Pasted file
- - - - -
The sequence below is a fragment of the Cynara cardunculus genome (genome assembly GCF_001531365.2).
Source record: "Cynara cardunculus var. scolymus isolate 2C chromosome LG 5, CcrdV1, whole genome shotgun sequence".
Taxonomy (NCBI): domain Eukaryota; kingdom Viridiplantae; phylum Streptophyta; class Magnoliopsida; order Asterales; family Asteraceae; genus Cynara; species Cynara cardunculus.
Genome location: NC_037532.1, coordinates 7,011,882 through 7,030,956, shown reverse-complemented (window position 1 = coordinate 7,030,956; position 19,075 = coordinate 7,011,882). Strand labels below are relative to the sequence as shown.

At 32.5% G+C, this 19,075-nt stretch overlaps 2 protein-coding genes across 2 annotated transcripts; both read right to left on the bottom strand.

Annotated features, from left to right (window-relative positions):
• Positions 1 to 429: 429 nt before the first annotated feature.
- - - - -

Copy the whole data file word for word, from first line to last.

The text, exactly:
The sequence below is a fragment of the Cynara cardunculus genome (genome assembly GCF_001531365.2).
Source record: "Cynara cardunculus var. scolymus isolate 2C chromosome LG 5, CcrdV1, whole genome shotgun sequence".
Taxonomy (NCBI): domain Eukaryota; kingdom Viridiplantae; phylum Streptophyta; class Magnoliopsida; order Asterales; family Asteraceae; genus Cynara; species Cynara cardunculus.
Genome location: NC_037532.1, coordinates 7,011,882 through 7,030,956, shown reverse-complemented (window position 1 = coordinate 7,030,956; position 19,075 = coordinate 7,011,882). Strand labels below are relative to the sequence as shown.

At 32.5% G+C, this 19,075-nt stretch overlaps 2 protein-coding genes across 2 annotated transcripts; both read right to left on the bottom strand.

Annotated features, from left to right (window-relative positions):
• Positions 1 to 429: 429 nt before the first annotated feature.